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Union Airs Loaded, Controversial Radio Ad Against Mitch McConnell


First Posted: 11- 1-08 03:34 PM   |   Updated: 12- 2-08 05:12 AM

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Mitch Mcconnell

A new radio ad is being aired in Kentucky that, after attacking Mitch McConnell on political grounds, goes after the Senate Minority Leader for not being forthcoming about his military record.

The spot, put out by the American Federation of State, County and Municipal Employees, already has some in-state observers up in arms over what they believe is a not-so-subtle suggestion that McConnell may be hiding aspects of his sexual orientation. One report called it the "Worst Anti-McConnell Ad Ever" for its use of suggestive language to breath life into never-proven rumors about the Senator.

"Now, people in Kentucky are asking why Mitch McConnell won't release his entire military records," goes the script. "The Lexington Herald-Leader reported that McConnell was discharged after serving less than six months. But McConnell won't discuss the full details ... What is he hiding? ... Isn't it time for Mitch McConnell to be straight with us?"

To be sure, the issue of McConnell's military records has been raised in a political context before. In 2002, the Lexington Herald-Leader investigated the matter after McConnell's opponent claimed he received "preferential treatment" in being discharged from the army during Vietnam. The paper reported the Senator had an eye problem that had led to a hospitalization and that the condition flared up occasionally during his time in the Army.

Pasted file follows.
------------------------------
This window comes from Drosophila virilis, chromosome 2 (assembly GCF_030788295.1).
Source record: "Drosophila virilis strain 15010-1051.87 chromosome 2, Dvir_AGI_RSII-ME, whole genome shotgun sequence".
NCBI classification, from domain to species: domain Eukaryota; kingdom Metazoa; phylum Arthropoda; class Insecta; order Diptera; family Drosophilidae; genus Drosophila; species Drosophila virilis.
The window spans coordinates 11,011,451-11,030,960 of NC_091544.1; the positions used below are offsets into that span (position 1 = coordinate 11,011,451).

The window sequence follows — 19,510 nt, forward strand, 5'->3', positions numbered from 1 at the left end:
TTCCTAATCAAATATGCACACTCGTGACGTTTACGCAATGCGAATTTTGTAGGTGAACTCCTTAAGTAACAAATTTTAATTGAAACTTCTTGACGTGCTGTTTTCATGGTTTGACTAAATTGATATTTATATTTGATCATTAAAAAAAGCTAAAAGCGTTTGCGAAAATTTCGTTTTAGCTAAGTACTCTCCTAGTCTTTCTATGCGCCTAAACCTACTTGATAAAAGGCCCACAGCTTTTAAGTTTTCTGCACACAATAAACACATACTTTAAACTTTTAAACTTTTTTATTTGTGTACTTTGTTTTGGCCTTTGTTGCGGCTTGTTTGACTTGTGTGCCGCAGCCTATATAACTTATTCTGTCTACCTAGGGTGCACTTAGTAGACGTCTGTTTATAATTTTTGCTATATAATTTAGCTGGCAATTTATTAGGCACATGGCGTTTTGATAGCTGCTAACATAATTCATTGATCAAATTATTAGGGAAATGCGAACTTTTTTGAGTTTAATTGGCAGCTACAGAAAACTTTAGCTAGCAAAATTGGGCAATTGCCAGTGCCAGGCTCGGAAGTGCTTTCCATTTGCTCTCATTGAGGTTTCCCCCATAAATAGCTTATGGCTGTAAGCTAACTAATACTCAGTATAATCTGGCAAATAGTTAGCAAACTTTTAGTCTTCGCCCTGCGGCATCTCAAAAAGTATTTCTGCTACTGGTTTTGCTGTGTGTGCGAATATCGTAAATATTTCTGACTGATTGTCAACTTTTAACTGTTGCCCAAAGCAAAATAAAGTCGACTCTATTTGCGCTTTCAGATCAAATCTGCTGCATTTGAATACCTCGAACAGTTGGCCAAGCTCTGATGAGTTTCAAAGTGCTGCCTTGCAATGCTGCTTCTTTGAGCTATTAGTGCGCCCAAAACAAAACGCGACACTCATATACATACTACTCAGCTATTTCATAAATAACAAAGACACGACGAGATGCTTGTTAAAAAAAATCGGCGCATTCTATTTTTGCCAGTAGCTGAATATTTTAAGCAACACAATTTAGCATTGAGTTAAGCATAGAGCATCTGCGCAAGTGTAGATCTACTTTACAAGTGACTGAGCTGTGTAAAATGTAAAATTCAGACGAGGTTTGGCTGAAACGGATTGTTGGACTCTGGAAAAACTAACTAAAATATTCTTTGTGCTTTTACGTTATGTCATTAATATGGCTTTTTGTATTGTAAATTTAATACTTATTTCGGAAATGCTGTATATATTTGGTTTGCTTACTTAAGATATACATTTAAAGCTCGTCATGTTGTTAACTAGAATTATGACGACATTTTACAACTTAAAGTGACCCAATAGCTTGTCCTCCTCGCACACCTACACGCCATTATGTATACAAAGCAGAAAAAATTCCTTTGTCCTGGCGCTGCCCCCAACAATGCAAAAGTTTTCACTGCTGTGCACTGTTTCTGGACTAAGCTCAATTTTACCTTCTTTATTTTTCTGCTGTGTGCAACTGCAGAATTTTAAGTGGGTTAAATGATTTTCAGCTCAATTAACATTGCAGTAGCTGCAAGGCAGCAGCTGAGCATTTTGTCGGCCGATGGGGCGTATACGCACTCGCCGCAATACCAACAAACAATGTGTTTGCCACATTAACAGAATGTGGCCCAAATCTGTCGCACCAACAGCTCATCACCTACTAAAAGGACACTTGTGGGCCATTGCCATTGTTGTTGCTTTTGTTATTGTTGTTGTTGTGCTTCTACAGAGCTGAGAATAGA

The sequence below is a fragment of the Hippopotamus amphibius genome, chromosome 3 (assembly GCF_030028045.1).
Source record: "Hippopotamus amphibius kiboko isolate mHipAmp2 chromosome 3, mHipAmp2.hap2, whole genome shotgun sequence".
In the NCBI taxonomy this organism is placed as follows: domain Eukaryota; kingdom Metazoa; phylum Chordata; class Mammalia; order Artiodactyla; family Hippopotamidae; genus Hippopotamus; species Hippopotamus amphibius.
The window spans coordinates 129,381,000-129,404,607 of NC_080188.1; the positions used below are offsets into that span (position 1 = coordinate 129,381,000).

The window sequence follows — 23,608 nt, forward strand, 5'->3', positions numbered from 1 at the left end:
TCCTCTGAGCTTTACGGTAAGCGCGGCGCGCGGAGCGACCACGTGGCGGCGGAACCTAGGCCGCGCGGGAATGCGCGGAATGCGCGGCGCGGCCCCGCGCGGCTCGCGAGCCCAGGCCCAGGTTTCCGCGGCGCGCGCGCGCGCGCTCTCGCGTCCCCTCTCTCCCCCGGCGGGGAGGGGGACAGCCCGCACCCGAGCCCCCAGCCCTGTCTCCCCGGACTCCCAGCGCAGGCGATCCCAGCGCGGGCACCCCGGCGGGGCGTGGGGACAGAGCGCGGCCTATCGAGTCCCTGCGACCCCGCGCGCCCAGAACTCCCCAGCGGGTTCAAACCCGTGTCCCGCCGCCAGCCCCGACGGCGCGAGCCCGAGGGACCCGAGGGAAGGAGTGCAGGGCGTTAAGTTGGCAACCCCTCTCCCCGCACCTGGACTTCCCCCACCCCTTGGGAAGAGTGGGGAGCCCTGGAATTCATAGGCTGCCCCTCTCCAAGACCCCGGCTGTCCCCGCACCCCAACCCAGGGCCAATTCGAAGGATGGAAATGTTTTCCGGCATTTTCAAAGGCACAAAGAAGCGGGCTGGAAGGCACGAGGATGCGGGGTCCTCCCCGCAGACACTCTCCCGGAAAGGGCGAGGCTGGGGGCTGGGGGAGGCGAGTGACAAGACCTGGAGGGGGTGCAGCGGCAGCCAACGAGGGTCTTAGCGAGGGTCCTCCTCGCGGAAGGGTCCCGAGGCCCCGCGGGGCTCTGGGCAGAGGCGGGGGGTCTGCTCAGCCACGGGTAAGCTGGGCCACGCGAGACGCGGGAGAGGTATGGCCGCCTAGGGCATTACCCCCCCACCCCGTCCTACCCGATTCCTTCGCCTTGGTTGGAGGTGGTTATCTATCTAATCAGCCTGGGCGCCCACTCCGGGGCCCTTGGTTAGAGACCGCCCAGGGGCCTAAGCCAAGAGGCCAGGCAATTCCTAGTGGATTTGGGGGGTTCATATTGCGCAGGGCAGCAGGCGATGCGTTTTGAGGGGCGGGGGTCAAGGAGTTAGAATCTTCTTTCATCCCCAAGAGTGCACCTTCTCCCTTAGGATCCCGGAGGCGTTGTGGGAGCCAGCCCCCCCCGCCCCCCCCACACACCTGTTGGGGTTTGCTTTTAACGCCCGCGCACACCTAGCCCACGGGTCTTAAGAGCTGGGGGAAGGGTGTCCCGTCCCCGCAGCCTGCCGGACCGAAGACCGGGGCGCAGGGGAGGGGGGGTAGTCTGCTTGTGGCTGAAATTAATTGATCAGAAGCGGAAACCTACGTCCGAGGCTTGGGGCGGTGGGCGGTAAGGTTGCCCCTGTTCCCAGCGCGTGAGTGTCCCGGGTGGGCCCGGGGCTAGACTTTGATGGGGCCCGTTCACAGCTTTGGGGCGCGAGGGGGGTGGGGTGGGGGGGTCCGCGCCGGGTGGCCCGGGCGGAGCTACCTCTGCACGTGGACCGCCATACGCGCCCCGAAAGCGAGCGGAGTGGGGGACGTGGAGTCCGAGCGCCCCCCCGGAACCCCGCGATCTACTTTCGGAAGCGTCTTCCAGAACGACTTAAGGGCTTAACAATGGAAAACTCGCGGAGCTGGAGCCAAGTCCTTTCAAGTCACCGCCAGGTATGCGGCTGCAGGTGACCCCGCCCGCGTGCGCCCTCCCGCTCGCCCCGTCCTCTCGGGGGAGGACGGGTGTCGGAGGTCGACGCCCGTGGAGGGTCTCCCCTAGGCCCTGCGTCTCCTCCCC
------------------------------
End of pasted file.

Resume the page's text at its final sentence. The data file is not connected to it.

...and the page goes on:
This past week, Democratic state Rep. Greg Stumbo, the former Kentucky attorney general, again brought up the topic when he called on McConnell to release documentation pertaining to his military history.

"Elections should be about informed choices. He's obviously not proud of his record, Sen. McConnell isn't, or he would have shown it by now," Stumbo said. "Something isn't correct about it that might cause a lot of people, including veterans, to take a second look at him."

As it happens, a day later, a prominent gay-rights activist - Mike Rogers - called on McConnell to do the same thing, arguing that Kentuckians deserved answers about the Senator's record.

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